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As towns large and small along the Ohio River struggle to rebuild their economies, many are trying to attract more industry. But some places are realizing that embracing the recreational side of their riverfronts can also be a key engine for growth.
Business has been picking up in recent years for Tim Reddinger, who owns a bait shop in Bridgewater, just north of Pittsburgh, along the Ohio River.
“Can you see that right there?” Reddinger asks, pointing from the bank to a nearby eddy in the river. “Those are baby shad—probably not a couple months old.”
LISTEN: Revitalizing the Ohio River Through Recreation
Industrial sites dot the river banks upstream and down from Reddinger’s fishing spot. But he says it’s nothing like it used to be when he was a kid 50 years ago.
“That mountainside over there was orange at night from all the blast furnaces glowing,” Reddinger says. “Dump city—anything you wanted to get rid of—back then, no one cared.”
But over time, many mills closed down, and the Clean Water Act limited pollution from those that remained. Reddinger remembers more than a decade ago, the shad started showing up.
“That tells you how good the water is,” Reddinger says. “Say ‘boo’ to them and they’ll fall over dead. They will not live in contaminated water.”
The decline of industry was devastating to the region’s economy, but Reddinger says one positive side effect is that more people hang out on the river here. That’s true in Pittsburgh, too.
“We’ve been working to make the river an exciting cultural place for the city,” says urban designer Nina Chase, who works with a nonprofit called Riverlife. Her organization has overseen the development of a system of parks and trails along Pittsburgh’s riverfronts. With a price tag of $130 million, it hasn’t been cheap. But Chase says it was a wise investment.
“That $130 million in investment has actually triggered $4.1 billion in investment in riverfront and adjacent riverfront development projects downtown.”
Now Riverlife is trying to bring Pittsburgh’s recreational vision downstream to smaller communities. They recently received a grant from the Benedum Foundation (which also funded this series on the Ohio River). Chase says Riverlife is trying to encourage a culture of recreation all along the Ohio River. And they aren’t alone.
Thom Way has been trying to lead his downstream city, Steubenville, Ohio, in this direction. Standing by the river, Way says many towns like his are still struggling economically from the downturn of the steel and coal industries—and they’re trying to figure out what’s next.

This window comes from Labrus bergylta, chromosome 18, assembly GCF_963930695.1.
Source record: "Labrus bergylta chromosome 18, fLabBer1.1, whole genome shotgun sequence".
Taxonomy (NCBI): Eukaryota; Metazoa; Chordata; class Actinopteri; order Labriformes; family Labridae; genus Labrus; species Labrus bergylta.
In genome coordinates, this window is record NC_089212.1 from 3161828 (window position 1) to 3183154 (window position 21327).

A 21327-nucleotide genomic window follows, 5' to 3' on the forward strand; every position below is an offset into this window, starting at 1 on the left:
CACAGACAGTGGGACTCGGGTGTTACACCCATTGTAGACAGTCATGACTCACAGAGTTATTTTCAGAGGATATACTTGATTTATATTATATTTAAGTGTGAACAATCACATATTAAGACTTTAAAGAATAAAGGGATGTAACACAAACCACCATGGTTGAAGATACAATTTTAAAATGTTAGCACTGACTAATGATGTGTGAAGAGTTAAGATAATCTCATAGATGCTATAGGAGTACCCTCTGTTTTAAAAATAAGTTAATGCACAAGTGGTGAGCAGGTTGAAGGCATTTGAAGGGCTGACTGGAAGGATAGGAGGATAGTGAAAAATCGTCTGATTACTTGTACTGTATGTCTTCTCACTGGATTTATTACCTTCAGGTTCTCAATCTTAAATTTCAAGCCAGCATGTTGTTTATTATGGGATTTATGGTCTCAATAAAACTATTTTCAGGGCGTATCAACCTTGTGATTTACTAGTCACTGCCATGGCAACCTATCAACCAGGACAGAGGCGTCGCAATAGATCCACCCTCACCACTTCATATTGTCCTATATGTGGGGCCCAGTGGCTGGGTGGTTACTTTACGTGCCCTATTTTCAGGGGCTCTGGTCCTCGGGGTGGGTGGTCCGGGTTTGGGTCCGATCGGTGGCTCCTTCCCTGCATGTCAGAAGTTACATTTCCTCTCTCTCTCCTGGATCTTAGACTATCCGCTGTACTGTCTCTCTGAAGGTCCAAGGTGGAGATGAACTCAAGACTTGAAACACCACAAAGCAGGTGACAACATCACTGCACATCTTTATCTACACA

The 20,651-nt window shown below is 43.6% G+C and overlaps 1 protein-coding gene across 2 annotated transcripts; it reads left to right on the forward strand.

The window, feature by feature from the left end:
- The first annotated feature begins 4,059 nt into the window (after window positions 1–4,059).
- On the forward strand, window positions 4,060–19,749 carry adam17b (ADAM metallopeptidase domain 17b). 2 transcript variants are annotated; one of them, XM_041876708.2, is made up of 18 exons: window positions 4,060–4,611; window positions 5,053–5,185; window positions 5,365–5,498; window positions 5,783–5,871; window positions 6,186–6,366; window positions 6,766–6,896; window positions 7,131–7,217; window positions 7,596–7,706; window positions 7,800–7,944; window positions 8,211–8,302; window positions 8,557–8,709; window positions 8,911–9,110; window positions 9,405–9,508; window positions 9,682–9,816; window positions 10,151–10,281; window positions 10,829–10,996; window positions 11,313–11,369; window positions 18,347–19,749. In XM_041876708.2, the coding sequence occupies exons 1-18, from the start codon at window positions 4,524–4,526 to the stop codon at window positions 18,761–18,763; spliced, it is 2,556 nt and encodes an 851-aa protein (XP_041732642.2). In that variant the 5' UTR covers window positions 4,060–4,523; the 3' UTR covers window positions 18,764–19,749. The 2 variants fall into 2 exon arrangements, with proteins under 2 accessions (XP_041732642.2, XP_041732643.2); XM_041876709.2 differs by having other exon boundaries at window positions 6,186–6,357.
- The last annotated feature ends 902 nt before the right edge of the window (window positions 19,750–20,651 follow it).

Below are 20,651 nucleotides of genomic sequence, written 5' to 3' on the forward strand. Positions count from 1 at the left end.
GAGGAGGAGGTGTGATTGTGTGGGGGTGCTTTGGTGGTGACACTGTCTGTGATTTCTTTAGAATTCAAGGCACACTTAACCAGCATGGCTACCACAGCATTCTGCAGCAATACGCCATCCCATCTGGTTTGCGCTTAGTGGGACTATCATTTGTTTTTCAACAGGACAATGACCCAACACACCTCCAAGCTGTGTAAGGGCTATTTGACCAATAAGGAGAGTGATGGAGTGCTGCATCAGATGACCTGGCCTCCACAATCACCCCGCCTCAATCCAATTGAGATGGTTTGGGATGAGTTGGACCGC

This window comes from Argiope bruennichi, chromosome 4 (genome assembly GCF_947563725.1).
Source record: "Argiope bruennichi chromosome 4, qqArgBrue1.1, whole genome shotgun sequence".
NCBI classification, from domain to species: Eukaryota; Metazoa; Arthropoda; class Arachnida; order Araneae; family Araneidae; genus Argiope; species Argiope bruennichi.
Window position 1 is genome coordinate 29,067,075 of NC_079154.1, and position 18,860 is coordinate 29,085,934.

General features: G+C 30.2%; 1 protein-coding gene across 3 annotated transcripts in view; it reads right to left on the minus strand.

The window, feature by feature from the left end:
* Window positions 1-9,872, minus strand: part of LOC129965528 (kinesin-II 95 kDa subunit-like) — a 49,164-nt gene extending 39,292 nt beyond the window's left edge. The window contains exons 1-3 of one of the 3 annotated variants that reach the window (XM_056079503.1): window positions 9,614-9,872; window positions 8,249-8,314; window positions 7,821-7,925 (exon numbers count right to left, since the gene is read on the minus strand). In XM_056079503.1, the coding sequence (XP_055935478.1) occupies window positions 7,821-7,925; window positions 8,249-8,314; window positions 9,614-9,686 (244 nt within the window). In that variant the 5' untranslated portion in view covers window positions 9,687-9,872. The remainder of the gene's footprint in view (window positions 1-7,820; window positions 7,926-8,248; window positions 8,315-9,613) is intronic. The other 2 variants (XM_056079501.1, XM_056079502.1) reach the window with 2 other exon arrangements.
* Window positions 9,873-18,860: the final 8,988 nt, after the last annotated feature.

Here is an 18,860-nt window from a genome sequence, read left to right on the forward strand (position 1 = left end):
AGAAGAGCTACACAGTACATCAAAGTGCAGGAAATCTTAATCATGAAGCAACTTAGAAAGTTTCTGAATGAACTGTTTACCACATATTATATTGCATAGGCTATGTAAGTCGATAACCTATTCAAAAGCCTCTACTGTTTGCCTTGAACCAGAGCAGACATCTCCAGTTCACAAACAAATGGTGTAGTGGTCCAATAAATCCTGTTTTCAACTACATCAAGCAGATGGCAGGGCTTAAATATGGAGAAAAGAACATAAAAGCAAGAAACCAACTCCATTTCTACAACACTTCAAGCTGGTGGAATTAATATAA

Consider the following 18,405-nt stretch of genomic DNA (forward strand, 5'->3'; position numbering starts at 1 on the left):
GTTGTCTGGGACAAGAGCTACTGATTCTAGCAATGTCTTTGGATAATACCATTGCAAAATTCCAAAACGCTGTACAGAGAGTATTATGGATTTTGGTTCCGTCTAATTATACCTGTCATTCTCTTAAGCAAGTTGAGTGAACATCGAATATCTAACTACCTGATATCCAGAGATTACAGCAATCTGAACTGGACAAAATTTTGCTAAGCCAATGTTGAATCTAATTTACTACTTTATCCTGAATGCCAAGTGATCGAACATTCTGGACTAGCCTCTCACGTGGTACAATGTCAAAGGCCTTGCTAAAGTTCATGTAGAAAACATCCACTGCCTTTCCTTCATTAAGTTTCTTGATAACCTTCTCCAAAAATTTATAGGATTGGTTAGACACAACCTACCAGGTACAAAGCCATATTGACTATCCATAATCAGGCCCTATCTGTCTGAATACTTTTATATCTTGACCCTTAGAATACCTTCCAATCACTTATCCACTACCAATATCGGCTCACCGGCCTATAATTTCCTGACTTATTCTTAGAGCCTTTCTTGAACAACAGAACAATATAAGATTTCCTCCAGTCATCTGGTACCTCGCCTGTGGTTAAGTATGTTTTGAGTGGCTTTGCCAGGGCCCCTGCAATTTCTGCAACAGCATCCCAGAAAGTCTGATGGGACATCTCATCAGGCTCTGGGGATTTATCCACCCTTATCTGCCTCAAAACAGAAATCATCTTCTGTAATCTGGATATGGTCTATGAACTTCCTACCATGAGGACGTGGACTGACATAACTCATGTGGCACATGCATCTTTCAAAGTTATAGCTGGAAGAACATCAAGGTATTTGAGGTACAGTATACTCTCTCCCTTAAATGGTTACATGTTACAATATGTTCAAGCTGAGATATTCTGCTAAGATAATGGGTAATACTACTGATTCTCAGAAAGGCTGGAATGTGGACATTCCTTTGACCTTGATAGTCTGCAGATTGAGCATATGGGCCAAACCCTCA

“As the communities search for identities, there’s opportunity for growth and direction in areas of outdoor recreation, art, food diversity, cultural diversity,” he says.
A few years ago, he founded the Urban Frontier Organization to promote this type of creative economic development in the upper Ohio Valley. His goal is to “reactivate” forgotten or neglected assets—including the river itself.
One thing he’s pushing: Water sports, like kayaking, canoeing and rafting. He says recreational opportunities serve not only as a healthy lifestyle choice for local residents; they’re also powerful incentives for younger generations to locate in the region.
There are other projects like Way’s along the Ohio River, and some adventure outfitters and renters say they’ve seen increases in business over the past decade. But can recreation and tourism really be a major economic driver? There isn’t a lot of research on the economic impacts of river recreation in the Ohio Valley. But further downstream on the Mississippi River, nature-based recreation is one of Iowa’s largest industries.
In a survey by Iowa State University, half of respondents said they took regular trips to state rivers, and portions of the Mississippi were among the most popular spots. Mostly, people reported taking day trips. Heaviest use was reported by young, educated people who earn a decent paycheck. The most popular activity? Relaxing. That includes fishing, wildlife viewing and hiking along river trails.
And these “relaxers” spend an estimated billion and a half dollars each year—just kicking back.
But will this work on the Ohio River, which still has a reputation as one of the dirtiest waterways in the country? Many Ohio River towns see their futures in rebuilding heavy industry—not recreation. Shell is building a new ethane cracker in Beaver, Pennsylvania. And two other cracker plants are being considered in the region. New spinoff industries are already gearing up.
Riverlife’s Nina Chase says, just as in Pittsburgh, it doesn’t have to be one or the other. There’s room on the river for industry and recreation.
“You have to be creative with land use and points of access, but you can do both and have them work well,” she says.
Chase says towns that want a future that includes river recreation will need leadership and vision to create a new identity in the region.
This story is part of our Headwaters series, which explores the environmental and economic importance of the Ohio River. Headwaters is funded by the Benedum Foundation and the Foundation for Pennsylvania Watersheds, and is produced in collaboration with The Allegheny Front.